Sunday, December 23, 2012

Super release day

I set a record today with releases. An earlier post showed KIRBY leaving. Then around noon today a friend, Sara, and I took two GHOs and one Saw-whet Owl to Green Creek west of Cody for release. SW went a few miles up the road to Jim and Madonna Zumbo's place, an ideal habitat for these tiny owls. This photo shows s/he sitting in a tree scoping out the terrain.

This photo is of the two GHOs, PUDDLE and GOOSE just before they made a leap of faith to head back to the wild. PUDDLE suffered from a badly broken wing but thanks to the expertise of Dr. Erin Pedersen he flew with strength and never looked back. GOOSE came in because for some reason he just wouldn't fly when the game warden approached him. He also left the crate, albeit, after thinking a bit longer but never stopped at the close trees, he headed out for parts unknown.

Beautiful lady

A most awesomely beautiful adult Northern Harrier, BECKY was found alongside a road, the victim of a losing battle with a vehicle. She has a broken right wing but again, only the ulna is fractured, the radius is okay. Amazingly it's the smaller of the two bones between her wrist and elbow. As the bones are in wonderful alignment she will not have to undergo surgery but will have to wear this bandage for a few weeks until the bones knit.

I've had female harriers make outstanding recoveries from the damage inflicted upon them and I hope this pretty bird follows the trend.

Moments away from release

KIRBY is sitting on the highest perch in his mew just before I gathered him up for release. Of course he didn't head the direction I thought he would when I tossed him in the air. And of course I didn't have my camera with me as most birds go too fast for me to catch a photo.

This time he not only flew right above me but circled many times as if to get his bearings, or say goodbye but I don't think that was it. He flapped and soared around and finally headed west over the hills behind my house. Now all he has to do is wait until March when Rough-legged Hawks make the return migration to their breeding grounds above the Arctic Circle in northern Canada.

Almost ready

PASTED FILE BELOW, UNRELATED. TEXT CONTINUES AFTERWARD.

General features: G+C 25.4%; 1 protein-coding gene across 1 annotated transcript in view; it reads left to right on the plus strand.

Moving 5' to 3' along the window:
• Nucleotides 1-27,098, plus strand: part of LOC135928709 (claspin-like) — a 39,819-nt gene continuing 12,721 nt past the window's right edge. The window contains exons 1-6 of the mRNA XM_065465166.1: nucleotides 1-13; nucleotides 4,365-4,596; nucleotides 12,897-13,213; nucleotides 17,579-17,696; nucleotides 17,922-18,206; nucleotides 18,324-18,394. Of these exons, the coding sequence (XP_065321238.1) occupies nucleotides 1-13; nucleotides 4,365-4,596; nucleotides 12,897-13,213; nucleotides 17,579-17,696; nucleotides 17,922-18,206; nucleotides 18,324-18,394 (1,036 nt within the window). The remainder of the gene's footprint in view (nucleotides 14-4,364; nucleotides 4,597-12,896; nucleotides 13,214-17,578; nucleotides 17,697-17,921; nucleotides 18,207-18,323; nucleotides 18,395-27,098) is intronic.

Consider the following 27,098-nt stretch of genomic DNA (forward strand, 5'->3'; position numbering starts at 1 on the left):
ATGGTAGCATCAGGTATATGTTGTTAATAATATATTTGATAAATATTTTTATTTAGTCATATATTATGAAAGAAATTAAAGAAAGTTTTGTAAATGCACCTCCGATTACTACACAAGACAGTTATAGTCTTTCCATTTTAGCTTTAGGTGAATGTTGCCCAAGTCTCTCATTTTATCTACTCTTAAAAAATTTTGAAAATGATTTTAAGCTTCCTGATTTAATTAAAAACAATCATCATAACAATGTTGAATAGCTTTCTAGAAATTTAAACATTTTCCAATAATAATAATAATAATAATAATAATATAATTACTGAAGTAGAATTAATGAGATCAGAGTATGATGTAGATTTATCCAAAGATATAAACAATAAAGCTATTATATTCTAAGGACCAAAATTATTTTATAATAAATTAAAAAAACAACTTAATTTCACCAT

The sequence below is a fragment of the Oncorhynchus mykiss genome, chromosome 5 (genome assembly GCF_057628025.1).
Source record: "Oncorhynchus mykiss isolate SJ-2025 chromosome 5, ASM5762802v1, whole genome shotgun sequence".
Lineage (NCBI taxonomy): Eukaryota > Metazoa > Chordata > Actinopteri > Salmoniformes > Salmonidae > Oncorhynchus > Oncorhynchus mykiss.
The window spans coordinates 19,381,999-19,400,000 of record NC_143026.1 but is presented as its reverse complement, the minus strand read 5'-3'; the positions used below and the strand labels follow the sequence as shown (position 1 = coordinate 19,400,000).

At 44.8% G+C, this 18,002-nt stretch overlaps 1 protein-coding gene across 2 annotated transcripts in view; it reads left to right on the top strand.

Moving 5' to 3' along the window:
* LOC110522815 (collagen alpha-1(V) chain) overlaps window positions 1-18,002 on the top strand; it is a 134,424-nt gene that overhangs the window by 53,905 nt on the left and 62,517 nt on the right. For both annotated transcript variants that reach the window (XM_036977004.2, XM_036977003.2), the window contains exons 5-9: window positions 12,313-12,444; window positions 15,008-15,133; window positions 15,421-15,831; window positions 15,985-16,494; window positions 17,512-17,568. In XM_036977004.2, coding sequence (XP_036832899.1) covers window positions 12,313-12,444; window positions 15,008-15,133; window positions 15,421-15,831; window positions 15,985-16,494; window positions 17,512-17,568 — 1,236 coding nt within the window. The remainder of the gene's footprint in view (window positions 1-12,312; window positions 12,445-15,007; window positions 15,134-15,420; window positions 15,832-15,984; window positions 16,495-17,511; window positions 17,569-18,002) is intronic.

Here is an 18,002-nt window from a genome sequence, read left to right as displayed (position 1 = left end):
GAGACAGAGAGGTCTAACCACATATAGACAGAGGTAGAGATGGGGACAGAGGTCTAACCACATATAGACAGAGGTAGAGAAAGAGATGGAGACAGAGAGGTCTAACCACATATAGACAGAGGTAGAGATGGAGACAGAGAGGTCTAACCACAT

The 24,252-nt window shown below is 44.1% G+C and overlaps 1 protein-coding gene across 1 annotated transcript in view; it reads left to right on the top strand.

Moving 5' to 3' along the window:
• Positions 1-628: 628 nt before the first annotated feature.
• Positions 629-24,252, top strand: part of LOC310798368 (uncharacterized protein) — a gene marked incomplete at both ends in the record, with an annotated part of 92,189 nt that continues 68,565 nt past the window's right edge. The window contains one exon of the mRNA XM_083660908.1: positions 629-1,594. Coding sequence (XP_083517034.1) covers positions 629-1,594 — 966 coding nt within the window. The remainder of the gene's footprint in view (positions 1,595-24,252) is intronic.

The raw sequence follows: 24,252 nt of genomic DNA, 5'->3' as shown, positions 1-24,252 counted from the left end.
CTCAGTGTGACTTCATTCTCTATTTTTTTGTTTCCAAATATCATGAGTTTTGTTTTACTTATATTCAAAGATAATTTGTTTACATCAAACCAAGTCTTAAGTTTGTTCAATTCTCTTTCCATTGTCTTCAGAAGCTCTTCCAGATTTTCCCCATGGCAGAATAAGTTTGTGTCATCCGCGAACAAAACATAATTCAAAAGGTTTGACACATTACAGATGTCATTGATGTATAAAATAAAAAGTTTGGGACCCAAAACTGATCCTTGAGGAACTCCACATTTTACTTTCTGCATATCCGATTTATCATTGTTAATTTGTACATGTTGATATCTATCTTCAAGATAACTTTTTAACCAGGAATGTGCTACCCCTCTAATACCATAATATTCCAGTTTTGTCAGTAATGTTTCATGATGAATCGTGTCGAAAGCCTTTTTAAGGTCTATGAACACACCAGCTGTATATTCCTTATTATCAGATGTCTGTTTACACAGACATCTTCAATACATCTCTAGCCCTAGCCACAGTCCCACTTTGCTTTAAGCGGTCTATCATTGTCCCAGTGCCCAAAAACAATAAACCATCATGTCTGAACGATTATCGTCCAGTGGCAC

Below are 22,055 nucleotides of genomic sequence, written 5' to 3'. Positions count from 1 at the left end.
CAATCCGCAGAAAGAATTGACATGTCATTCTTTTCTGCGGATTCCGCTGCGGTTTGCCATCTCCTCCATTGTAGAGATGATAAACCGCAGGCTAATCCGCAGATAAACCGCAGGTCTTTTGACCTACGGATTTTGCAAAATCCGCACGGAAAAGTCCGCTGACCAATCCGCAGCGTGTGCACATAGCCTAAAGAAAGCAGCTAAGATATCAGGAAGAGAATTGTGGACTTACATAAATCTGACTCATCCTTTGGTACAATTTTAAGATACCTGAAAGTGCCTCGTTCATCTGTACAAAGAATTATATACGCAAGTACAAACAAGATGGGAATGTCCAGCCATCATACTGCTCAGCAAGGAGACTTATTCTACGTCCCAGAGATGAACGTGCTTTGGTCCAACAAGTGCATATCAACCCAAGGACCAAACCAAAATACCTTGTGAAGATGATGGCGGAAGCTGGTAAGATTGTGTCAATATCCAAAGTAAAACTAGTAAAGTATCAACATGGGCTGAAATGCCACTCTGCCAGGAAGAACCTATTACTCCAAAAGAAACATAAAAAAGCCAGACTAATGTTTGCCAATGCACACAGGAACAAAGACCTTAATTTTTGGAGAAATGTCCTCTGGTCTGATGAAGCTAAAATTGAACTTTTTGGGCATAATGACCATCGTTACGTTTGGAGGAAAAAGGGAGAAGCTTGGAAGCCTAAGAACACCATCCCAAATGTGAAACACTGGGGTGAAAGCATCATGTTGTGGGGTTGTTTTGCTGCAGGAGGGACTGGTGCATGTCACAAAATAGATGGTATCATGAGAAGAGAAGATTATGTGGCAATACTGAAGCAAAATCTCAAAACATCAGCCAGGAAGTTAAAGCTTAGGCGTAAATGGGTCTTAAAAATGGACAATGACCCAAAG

This is INGALL, an immature female Prairie Falcon I received in Auigust with two broken wings. Amazingly they were broken in exactly the same place on her radius but both ulna were okay so they acted as splints.

For the past two months she's been with master falconer, Chris Pfister, my subpermittee, getting in condition for possible release. With his experience in working with falcons, he will know when she's ready and if she's strong enough to make it on her own. At this point all systems are go!

Friday, December 21, 2012

Another wee patient

This tiny owl, as a lot of you know, is a Saw-whet Owl, the second smallest found in this area, weighing only a couple ounces. S/he was found in a large garage between Cody & Powell. S/he probably went in there after a mouse and decided to stay. As all the three large doors were open I don't know why it remained, maybe looking for more meals.

As you can see, s/he loves mice and was chowing down as I took the photo. I'll take this mighty little hunter out to a habitat where there are no people or garages and release her/him.

Monday, December 17, 2012

More about FIONN

FIONN is now in a much larger pen and she seems a lot happier. We still haven't removed the pin as xrays taken last Thursday show no improvement, perhaps even backsliding a bit. As you can see in this photo, she's full of herself and it daring me to come close. Unfortunately she can't open the other wing so it loses something in the translation.

I am still in awe of her beauty every time I see her. She's an amazing bird and I continue to have hopes she'll fly again one day.

Another young redtail

This is BUNNY, an immature female Red-tailed Hawk. She was found alongside a road near Powell, probably hit by a vehicle. As you can barely see, her right eye is very swollen and her wing is drooping. I can't find anything wrong with the wing but she goes in today to have both injuries examined by Dr. Blessing.